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Thunderbolt CF Card Reader Results.

Well… if you are a regular listener to the Digital Convergence Podcast that I co-host with Carl Olson, or if you just happened to catch Episode 82 last week, you may have heard me mention a solution that I found for a Thunderbolt CF Card Reader. Well, the little bugger came in the mail this weekend and I have the test results. 

First off, let me tell you that I don’t recommend this solution so if your time is valuable you can move on, but if you want to know why, you can read the details. 

The “reader” is really an after market CF to SATA adapter that comes in a cute little shell, the item can then be slide into a Seagate Go-Flex Thunderbolt cradle and you effectively have built an ad-hoc CF to thunderbolt card reader. (NOTE… i don’t know if I’m using the word “ad-hoc” properly there but I’m nearly 50 years old and eventually I had to use that word in a sentence and today seemed like a good day to give it a go).

There are a few problems with this configuration. 1. its hard to align the adpater into the cradle. 2. the cradle mount is too high so effectively the thing ‘floats’ in mid air, its very light so this isn’t that big of a deal but still… 3. once you put a card into the adapter, there is no release mechanism so, if you don’t have finger nails, good luck getting that little bugger out of there. But the number one reason why I don’t recommend this ‘solution’ is this… SPEED.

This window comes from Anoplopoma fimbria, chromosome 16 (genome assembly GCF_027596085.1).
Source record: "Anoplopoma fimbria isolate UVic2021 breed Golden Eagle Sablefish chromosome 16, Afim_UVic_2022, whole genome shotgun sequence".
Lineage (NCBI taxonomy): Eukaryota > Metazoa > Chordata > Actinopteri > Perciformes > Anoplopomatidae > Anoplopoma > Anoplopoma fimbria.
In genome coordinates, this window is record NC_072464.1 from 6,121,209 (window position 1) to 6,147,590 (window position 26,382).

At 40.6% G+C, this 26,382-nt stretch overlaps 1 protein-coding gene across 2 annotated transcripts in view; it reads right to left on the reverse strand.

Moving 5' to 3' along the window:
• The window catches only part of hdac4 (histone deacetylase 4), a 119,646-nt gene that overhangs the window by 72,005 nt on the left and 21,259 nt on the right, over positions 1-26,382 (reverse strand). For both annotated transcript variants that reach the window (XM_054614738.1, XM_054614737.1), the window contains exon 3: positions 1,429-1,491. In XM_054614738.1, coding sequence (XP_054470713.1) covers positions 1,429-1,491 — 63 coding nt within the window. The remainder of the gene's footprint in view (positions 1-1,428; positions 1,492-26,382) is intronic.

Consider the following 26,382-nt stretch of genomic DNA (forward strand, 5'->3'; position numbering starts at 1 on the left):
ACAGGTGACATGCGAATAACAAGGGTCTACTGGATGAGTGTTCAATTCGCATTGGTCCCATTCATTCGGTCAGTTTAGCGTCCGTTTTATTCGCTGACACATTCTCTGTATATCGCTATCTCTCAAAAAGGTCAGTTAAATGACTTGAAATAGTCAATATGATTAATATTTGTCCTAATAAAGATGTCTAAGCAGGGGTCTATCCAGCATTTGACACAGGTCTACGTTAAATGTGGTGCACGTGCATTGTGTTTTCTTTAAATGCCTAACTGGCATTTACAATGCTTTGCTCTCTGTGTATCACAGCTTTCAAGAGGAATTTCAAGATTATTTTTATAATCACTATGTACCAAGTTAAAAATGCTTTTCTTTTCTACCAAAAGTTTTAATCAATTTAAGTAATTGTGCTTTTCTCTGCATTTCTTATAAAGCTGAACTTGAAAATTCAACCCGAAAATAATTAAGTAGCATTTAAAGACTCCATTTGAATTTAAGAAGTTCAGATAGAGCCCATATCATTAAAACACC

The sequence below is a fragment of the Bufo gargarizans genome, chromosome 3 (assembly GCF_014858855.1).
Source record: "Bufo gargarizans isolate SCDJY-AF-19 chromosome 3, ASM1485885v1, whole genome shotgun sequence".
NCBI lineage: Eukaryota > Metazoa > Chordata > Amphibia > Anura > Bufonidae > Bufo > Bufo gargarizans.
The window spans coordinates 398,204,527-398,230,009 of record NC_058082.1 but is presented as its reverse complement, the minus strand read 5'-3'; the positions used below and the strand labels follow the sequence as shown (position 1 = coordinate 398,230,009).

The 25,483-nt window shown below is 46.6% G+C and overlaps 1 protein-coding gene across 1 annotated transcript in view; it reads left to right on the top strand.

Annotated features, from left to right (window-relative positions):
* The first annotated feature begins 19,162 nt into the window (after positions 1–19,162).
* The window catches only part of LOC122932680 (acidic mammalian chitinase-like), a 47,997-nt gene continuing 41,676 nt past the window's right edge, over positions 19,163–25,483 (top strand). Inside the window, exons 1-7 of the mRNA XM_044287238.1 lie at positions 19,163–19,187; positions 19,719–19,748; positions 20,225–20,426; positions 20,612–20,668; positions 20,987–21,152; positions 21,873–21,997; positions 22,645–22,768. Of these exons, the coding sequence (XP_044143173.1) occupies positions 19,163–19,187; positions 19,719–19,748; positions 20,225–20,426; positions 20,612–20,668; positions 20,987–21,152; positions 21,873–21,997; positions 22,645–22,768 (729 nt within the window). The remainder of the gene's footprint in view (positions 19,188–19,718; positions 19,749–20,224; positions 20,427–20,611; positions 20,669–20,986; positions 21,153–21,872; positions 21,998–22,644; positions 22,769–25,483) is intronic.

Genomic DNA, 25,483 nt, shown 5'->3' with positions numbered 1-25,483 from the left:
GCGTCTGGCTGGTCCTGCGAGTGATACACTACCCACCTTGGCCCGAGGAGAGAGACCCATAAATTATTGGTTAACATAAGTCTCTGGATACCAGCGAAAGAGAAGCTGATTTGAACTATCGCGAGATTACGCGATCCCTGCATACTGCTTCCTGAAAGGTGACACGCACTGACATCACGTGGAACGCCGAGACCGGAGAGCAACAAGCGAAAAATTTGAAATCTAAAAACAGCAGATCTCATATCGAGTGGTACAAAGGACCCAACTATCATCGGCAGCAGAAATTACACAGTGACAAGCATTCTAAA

This gizmo actually was SLOWER then one of my older SanDisk Firewire 800 card readers. By much, no but it was slower

8GB of data transfer went like this:

Thunderbolt 3:30

Firewire 3:06

I’m not sure why this is the case, but there you have it. I appologize to the listeners that got excited about this “find” but if it makes any difference I was really excited too so now we ALL know how it feels to be disappointed. (PS, there’s no easter bunny either).

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Reader Comments (4)

CF is effectively an IDE drive (it's electronically compatible). So your converter in this case is CF->IDE->SATA->Tunderbolt

Most CF cards won't read faster than about 66MB/s (MByte that is). The UDMA 6 ones can theoretically manage up to 133MB/s - which is still well below the design speeds of SATA2 and SATA3 - but actually top out at under 100MB/s in practice.

In your tests you were getting about 40-50MB/s would is what you'd expect from "slow" CF cards. You may do better with a very high speed card like Lexar's 600x range, but then again you may not. It's possible the IDE->SATA part of your adaptor is not supporting the higher UDMA levels.

CFast cards (which have never been widely adopted) are built on SATA.

July 24, 2012 | Unregistered CommenterDylan
Hello comment person who said "CF cards are not widely adopted".


Flickr has 82,675,545 Canon 5D mkII users. And growing fast is Canon 5D mkIII users at 3,910,592. Canon 7D is 55,409,649 users. Original 5D is 49,216,318. Various 1D model is at 28,369,437. EOS 20D 47,622,663, EOS 30D 41,999,834, EOS 40D 72,161,014, and EOS 50D 43,981,378.

Flickr via EXIF data has gathered 425,346,430 cameras on their site.

I could be 100 million off in my math and my point is still clearly made. And that is only Flickr data.

Compact Flash cards have been widely adopted and used -- 425 million cameras that needed a card put in them...and who buys only one?
November 10, 2012 | Unregistered Commentermjh
"CFast cards (which have never been widely adopted) are built on SATA.CFast cards (which have never been widely adopted) are built on SATA."

The point is "CFast"

I'm guessing here that CFast cards are not the same as CF cards
They are a type of cf card which are faster.
January 9, 2014 | Unregistered CommenterDonkey
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